Review by C.J. Bunce
One of the best marketing efforts for a new television series must be the elaborate display a few years ago at Tin Fish across from San Diego Comic-Con advertising NBC’s Grimm, including the trailer that once belonged to main character Nick Burkhart’s Aunt Marie. Along with an arsenal of medieval weaponry to fend off bad Wesen of any variety was a book full of the writings, descriptions and notes taken by Nick’s ancestors about identifying the various creatures of the Grimm universe. Like something out of Mr. Giles’ library, the big Book of Shadows in the attic of the Charmed Ones, or Laura Palmer’s diary, the Book of Lore is a guidebook for the series’ lead, a writer’s device to allow him to sleuth through the detective story of each episode. In last night’s episode of Grimm, Nick finally began adding his own notes to the book.
An in-universe version of that book is now available so TV viewers can play along with Nick as they watch the series. Grimm – Aunt Marie’s Book of Lore won’t allow you to figure out what’s going in in every new episode, but it will allow you to quickly recall why you’ve heard of a Hundjager or Ziegevolk before.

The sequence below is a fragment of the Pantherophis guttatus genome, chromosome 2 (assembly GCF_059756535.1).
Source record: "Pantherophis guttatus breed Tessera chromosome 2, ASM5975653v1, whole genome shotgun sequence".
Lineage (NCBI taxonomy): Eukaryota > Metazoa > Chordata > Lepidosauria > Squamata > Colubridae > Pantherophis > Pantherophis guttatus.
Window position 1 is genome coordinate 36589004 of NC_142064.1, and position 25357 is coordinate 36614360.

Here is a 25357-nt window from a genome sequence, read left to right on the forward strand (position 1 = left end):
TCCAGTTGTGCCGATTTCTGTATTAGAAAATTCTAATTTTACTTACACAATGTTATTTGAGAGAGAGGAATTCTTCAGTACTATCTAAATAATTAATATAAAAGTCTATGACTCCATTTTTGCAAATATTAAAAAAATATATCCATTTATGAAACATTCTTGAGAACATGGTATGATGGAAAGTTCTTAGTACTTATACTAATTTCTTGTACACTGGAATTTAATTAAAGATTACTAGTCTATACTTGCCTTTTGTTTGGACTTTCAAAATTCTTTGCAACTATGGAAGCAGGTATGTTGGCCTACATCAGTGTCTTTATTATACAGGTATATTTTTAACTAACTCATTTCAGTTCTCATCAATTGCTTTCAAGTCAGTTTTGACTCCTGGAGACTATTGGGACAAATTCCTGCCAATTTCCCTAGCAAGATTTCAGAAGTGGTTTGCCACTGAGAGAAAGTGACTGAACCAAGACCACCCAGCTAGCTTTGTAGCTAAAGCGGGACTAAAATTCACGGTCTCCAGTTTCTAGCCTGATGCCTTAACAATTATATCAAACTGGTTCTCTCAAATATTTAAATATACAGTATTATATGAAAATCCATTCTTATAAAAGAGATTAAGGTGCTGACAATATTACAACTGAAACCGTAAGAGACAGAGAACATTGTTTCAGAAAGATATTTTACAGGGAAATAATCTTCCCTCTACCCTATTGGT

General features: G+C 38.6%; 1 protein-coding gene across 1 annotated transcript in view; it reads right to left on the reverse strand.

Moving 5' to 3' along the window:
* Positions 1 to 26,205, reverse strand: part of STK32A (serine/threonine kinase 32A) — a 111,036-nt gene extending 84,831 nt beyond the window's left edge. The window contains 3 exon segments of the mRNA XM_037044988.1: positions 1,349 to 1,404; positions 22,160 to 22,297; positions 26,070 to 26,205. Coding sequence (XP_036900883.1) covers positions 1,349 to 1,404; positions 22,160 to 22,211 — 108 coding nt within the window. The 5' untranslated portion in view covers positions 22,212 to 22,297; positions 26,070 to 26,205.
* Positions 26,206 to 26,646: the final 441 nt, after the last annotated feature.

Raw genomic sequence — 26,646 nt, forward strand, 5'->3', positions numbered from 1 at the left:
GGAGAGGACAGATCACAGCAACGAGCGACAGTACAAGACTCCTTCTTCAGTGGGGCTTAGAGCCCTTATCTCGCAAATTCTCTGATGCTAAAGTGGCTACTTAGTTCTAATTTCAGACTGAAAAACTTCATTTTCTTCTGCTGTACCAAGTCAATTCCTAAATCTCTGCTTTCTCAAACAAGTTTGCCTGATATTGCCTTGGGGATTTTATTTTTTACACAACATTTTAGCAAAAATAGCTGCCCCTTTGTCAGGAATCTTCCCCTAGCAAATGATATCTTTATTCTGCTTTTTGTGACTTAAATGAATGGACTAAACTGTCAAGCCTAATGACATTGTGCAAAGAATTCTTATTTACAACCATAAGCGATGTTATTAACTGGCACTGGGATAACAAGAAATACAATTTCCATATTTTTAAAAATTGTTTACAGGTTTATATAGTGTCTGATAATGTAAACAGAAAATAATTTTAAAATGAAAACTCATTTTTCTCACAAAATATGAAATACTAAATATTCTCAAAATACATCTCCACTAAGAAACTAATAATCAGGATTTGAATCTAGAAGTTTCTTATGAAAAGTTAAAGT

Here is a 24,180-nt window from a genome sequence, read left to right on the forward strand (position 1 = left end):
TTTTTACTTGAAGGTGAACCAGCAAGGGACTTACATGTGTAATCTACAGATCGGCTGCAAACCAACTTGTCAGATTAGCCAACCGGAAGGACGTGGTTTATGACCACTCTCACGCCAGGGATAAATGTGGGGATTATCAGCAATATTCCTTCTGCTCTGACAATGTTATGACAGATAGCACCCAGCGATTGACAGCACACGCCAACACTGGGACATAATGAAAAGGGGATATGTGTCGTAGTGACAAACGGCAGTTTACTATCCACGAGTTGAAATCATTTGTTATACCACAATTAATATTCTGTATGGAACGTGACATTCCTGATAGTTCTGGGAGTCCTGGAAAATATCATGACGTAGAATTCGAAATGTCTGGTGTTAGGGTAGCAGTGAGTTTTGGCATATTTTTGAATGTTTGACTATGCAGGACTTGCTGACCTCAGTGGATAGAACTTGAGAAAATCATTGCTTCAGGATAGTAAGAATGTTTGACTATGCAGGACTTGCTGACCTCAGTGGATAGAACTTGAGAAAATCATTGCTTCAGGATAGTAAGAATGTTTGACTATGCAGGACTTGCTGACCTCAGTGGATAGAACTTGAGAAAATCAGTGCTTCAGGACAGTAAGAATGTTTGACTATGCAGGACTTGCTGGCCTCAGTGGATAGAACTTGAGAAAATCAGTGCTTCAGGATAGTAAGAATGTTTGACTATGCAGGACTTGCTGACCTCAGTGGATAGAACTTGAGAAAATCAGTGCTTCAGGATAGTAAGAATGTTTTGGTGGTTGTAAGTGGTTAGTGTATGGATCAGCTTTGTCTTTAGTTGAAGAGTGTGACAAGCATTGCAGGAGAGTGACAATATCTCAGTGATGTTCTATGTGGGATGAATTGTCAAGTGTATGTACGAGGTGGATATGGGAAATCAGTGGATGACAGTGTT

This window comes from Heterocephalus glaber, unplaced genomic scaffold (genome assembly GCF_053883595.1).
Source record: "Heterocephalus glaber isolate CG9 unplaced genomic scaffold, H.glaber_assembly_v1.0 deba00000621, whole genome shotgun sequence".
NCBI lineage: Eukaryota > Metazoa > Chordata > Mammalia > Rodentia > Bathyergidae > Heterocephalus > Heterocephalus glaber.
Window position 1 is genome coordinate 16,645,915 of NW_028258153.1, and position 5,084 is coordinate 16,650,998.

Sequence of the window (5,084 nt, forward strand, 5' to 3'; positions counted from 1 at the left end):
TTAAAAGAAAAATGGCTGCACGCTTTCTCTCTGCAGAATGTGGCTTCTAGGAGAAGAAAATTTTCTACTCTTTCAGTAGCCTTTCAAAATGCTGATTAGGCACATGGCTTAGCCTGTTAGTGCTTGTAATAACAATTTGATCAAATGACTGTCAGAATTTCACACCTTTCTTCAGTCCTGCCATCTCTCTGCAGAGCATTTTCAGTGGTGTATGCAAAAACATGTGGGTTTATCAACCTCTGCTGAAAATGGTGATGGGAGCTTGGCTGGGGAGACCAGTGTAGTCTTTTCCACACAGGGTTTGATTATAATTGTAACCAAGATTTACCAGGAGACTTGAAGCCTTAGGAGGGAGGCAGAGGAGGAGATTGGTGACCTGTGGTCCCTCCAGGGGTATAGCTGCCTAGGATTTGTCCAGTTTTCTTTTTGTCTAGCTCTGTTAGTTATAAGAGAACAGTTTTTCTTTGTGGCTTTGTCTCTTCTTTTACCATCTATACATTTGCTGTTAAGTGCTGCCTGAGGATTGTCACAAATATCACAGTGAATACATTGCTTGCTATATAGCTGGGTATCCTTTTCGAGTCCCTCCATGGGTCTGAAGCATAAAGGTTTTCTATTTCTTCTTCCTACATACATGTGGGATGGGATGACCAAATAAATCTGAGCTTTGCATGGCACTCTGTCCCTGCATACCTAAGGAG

Surprisingly, unlike many in-universe books, the Book of Lore can be useful, depending on the episode. In last week’s episode you could track back for reference material throughout the episode. The only problem is that it doesn’t keep up with new Wesen introduced in the series, or even Grausen, as was introduced this week. No one really wants spoilers, so that’s not necessarily a bad thing. The book also never breaks the “fourth wall,” so unless you have an obsessive memory about the series, it won’t help you cross-reference Wesen to their individual appearances in specific episodes.
The Book of Lore includes sketches in the style of Marie’s artwork in the TV version of the book, as well as handwritten notations. Written primarily in German, with some Spanish and Japanese, translations in English help those of us who aren’t multi-lingual. Photos are also included throughout the books, some dark, some ghoulish, some outright gross. A glossary includes quick references to species included, and not included, in the book.
The format of the Book of Lore is well done–designed like a leather journal, it’s an over-sized trade paperback format book that gives the reader the feel of the “real thing”. It’s a fun companion for diehard fans of the series.